By Madison Kemp
Labeled as the quietest protest in Iran, Vida Movahed, a thirty-one year-old mother, stood on a large utility box on Tehran’s Enghelab Street and removed her hijab that, by Iranian law, all women are required to wear. She waved it around alone, for an hour, as passerbys walked beneath her.
There is a movement growing amongst the women of Iran to defy authorities by removing their head scarves. Women have been removing their hijabs in the street, attaching them to poles, and waving them like flags. Some even post their deficiency on social media. The protests, going head to head with Iran’s strict hijab laws, sparked a social media movement around the hashtag, “Girls of Enghelab Street,” inspiring other women to commit similar acts. “Enghelab” means revolution and it is also the name of the street where Movahed’s silent protest occurred.
More than 30 women have been arrested for these types of objections since December. Though many have been released, unfortunately, sentences for dress code violations tend to involve a few hundred dollars in fines or a couple months in jail, and oftentimes, even beatings. The laws requiring the head covering went into effect in 1978-79, amidst the Iranian Revolution, when leader Ayatollah Ruhollah Khomeini mandated a dress code for all women after starting puberty. The laws, which had previously required women to wear loose clothing down to their legs, were supported by the new regime’s desire to control the populace.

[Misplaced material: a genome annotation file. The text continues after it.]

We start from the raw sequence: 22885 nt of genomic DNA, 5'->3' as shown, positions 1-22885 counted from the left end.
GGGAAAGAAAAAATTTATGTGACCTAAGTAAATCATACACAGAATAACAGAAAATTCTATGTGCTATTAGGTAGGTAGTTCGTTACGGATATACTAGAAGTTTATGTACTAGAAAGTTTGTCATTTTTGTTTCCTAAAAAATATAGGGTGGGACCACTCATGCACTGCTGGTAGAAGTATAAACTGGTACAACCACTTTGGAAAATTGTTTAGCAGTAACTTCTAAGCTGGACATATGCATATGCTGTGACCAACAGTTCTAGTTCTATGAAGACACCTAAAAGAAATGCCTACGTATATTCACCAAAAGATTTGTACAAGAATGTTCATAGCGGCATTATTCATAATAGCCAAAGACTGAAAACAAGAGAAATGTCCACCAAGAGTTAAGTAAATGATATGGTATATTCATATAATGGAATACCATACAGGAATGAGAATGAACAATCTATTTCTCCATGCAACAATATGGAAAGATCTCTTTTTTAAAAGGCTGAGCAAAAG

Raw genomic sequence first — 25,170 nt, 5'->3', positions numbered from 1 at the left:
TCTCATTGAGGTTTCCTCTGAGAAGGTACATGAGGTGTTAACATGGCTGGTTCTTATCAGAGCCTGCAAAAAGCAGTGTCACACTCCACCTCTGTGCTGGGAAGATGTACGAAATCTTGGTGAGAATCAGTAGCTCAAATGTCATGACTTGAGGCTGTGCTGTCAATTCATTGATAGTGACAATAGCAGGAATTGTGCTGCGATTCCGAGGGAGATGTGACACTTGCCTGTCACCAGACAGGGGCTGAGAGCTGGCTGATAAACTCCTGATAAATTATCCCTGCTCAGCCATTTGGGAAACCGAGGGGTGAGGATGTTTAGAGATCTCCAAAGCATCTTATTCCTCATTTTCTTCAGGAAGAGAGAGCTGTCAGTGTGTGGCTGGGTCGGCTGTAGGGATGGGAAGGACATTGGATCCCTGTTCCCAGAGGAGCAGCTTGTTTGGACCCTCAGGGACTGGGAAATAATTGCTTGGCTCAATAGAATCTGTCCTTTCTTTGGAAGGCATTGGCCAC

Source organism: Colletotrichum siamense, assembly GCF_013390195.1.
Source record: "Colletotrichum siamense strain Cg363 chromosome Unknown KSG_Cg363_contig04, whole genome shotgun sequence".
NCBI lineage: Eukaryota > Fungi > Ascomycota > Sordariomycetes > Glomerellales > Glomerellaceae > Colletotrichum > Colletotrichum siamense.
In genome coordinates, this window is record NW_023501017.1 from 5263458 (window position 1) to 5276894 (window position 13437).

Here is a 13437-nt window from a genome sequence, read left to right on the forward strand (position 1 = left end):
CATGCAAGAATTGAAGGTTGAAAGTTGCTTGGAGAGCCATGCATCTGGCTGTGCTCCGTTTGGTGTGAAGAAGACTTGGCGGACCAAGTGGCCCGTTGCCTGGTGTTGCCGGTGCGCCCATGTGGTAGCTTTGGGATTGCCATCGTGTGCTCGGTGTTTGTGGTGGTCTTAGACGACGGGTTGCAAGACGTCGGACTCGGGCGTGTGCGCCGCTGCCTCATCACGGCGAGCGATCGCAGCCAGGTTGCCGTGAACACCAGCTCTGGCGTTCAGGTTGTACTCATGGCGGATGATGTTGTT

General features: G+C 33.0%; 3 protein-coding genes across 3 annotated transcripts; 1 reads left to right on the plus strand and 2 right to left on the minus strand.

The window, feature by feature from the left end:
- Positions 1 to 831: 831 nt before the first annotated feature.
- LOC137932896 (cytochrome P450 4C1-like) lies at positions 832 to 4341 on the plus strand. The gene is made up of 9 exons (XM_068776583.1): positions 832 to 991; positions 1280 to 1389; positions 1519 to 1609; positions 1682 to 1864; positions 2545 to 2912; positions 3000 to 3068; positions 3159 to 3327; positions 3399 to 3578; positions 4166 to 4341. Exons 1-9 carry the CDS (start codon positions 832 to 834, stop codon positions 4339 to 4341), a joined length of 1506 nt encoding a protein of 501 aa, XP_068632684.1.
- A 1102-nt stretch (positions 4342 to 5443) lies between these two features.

While protesters grow by the dozens, Iran’s government has taken notice of their tireless persistence. On Thursday, March 8, the planned protests to go along with International Women’s Day were shut down by heavy police presence on the streets of Tehran. In fact, Iran’s Supreme Leader Ali Khamenei (and dictator) recently said in a tweet, “By promoting modest dress (#hijab), #Islam has blocked the path which would lead women to such a deviant lifestyle.” By definition, deviant: “departing from usual or accepted standards, especially in social or sexual behavior…” He then finished his tweet with, “Hijab is a means of immunity not restriction.”
The night before International Women’s Day, Iranian women started the “We Are Equal” hashtag, sharing their accounts of harassment and discrimination. “When I was in high school, a man tried to harass me in the street. I started shouting and two women approached me telling me to keep silent for the sake of my reputation,” Iranian journalist Nahid Molavi posted on Twitter.
The hijab has been one of the most visible symbols of the Islamic republic. For many, in an opinionated, evolving generation that is more educated and accepting, such restrictions are oppressive and have proven to not be tolerated. “I feel optimistic about this moment,” Molavi said. “There are people like me who won’t turn back.”